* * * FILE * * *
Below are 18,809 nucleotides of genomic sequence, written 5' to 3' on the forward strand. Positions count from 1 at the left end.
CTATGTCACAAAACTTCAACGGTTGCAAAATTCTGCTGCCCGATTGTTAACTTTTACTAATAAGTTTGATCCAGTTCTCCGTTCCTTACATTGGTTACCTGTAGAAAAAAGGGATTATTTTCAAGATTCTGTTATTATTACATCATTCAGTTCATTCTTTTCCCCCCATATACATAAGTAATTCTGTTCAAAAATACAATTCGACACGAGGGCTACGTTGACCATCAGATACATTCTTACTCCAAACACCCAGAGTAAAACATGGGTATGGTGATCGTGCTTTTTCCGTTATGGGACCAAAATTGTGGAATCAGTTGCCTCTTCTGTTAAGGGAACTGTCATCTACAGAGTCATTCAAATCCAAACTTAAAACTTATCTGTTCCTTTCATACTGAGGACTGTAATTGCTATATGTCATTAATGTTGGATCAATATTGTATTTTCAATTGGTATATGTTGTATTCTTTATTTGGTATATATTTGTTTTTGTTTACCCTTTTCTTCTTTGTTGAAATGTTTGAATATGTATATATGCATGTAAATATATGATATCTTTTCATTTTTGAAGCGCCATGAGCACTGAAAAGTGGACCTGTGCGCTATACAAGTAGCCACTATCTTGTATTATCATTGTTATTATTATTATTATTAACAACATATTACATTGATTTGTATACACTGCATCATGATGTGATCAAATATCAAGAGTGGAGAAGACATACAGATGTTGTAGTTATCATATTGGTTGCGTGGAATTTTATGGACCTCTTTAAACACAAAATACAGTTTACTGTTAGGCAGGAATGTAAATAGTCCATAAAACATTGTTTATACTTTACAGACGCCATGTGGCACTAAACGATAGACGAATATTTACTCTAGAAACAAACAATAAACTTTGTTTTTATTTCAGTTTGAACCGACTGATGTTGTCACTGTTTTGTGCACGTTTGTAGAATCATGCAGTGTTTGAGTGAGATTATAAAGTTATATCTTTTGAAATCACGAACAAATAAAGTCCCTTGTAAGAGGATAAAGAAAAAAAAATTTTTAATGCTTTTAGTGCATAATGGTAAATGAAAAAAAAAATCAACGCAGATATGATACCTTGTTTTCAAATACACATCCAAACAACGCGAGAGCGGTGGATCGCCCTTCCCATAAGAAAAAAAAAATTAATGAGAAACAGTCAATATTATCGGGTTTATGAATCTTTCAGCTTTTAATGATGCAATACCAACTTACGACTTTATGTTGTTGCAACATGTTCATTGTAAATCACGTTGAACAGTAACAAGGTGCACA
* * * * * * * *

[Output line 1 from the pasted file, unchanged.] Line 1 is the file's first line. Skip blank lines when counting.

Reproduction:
Below are 18,809 nucleotides of genomic sequence, written 5' to 3' on the forward strand. Positions count from 1 at the left end.